For the second straight year, the city of Miami has hosted an experimental failure by combining superstars to form a "showstopping" team.
When the Miami Heat brought LeBron James and Chris Bosh to South Beach last season, the "305" was ecstatic over the possibility of bringing more NBA championships to the city. After failing to do so during their first year, the Heat bounced back and won the title the following season.
For the Miami Marlins, 2013 can't come soon enough.
With a brand new retractable roof stadium, new-look uniforms and a slate full of all-stars, the Marlins were expected to be a serious contender this season. Despite all of the new accolades, Miami fizzled out faster than you could say "Wayne Huizenga."
Closer Heath Bell, who was dynamite the past few seasons as a member of the San Diego Padres, has already blown six saves. Bell's inability to shut the door in save situations is only one of many flaws the Marlins have displayed this season.
After signing shortstop Jose Reyes to a six-year, $106 million contract in December, the Marlins have gotten nothing but mediocrity from him this season. His current .288 batting average isn't worth anything close to the amount of money the team is paying him.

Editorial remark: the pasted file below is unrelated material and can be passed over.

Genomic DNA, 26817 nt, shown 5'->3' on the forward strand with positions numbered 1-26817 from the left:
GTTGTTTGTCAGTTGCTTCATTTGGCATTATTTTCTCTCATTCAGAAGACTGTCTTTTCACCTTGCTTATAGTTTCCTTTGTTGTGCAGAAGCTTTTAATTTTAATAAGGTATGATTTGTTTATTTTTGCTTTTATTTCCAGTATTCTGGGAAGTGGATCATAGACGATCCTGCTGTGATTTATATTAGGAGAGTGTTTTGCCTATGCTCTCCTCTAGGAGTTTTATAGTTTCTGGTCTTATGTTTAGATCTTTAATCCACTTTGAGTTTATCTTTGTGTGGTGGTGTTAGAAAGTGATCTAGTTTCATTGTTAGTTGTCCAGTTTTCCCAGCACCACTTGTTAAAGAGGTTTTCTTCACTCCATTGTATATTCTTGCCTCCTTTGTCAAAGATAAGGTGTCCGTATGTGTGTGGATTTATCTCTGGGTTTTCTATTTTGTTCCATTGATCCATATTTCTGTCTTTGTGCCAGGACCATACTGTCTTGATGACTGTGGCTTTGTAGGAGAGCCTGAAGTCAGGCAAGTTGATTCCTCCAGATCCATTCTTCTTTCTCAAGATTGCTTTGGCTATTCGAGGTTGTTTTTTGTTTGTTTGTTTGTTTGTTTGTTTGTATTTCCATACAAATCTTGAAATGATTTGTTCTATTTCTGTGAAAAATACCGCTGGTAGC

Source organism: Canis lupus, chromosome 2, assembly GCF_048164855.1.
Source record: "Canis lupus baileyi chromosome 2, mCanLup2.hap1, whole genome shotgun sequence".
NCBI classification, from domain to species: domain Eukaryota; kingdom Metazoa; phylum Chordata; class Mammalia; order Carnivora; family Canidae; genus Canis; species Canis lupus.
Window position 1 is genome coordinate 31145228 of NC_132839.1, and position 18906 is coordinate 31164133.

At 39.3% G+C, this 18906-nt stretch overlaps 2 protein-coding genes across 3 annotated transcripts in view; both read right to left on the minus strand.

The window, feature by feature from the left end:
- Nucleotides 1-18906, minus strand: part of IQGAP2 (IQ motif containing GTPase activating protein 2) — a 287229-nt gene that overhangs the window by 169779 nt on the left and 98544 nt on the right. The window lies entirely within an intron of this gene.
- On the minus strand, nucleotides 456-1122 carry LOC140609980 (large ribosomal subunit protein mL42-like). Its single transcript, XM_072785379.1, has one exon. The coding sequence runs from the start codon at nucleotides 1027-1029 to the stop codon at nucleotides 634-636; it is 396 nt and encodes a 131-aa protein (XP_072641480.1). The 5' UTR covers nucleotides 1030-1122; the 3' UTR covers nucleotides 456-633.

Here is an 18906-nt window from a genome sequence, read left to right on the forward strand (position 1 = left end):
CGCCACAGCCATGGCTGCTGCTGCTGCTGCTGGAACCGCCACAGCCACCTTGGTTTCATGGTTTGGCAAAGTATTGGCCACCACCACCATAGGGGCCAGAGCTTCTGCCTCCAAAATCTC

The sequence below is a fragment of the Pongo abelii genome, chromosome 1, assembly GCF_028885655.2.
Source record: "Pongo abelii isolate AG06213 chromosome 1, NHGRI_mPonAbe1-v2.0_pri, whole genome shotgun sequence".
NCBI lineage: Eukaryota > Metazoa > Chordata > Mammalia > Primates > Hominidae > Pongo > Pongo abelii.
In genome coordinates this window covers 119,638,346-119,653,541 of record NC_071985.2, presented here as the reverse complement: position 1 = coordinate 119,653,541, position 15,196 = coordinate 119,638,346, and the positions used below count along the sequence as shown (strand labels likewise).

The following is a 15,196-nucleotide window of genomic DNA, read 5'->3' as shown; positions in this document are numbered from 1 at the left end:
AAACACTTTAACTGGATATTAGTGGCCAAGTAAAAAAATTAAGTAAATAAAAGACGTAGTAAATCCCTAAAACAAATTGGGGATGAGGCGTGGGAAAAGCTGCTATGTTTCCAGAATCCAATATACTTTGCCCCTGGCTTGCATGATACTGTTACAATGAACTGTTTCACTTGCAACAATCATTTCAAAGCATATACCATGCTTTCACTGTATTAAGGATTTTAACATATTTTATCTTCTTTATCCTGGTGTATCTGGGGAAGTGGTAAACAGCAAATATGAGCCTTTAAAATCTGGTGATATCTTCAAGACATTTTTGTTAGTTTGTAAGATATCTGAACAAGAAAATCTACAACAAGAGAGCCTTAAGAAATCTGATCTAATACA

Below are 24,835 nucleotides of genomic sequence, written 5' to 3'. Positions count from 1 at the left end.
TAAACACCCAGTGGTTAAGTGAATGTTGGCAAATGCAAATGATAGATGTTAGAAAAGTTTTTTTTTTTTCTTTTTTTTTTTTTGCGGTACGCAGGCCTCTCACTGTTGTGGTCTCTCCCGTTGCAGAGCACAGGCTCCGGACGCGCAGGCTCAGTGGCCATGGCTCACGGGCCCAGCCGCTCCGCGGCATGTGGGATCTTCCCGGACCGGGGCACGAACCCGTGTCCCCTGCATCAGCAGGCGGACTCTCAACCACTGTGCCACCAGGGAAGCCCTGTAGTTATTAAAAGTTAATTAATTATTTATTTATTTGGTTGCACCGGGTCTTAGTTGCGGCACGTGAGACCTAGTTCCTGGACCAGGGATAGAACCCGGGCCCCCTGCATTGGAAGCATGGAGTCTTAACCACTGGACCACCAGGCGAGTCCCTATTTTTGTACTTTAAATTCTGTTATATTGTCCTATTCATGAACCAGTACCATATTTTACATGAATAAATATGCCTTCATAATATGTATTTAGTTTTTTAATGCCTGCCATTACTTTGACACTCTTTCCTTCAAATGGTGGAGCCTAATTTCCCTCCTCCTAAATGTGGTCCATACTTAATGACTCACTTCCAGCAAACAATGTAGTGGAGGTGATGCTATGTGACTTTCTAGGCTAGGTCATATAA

Hanley Ramirez finally gave the Marlins all they could handle, and was shipped off to Los Angeles for basically nothing.
Josh Johnson hasn't shown any signs of consistency this season, but hasn't exactly gotten any run support either. The offense has been abysmal all season long and is near the bottom of every offensive stat in the majors.
Oh, and manager Ozzie Guillen has made more headlines for his "trademark" antics than his managerial skills. His colorful personality has shaped him as a person, but it's highly unlikely the Marlins' front office will keep paying him for his personality if he fails to win baseball games.
Guillen must get his team on the right track. Even if it means shutting his mouth for the entire season (which everyone knows is impossible), he must strictly be focused on baseball and nothing else.
It's hard to fathom that a team with so much talent, and such a promising future, could crash and burn so hard. Right now, Miami is 49-60 and is 17 games back of the first-place Washington Nationals. If the Marlins in played in the American League, they would be the 12th-best team out of 14.
Their -100 run differential is the third-worst in the National League, and with only 53 games left, the only thing left to do is throw in the white towel.
Not the rally towel, either.
In 2013, with a healthy Giancarlo Stanton back in the lineup and one horrible year of chemistry under their belts, the Marlins will hopefully regain the form they displayed in May when they won 21 games.
With the postseason out of the picture now, it's time for the Marlins to show their city that they still have heart. After all, as much money as the city of Miami put towards that new stadium, the least the team can do is win some games.
Could the Miami trend continue by the Marlins winning the World Series after their second year with an assortment of big name players?
It worked for the Heat.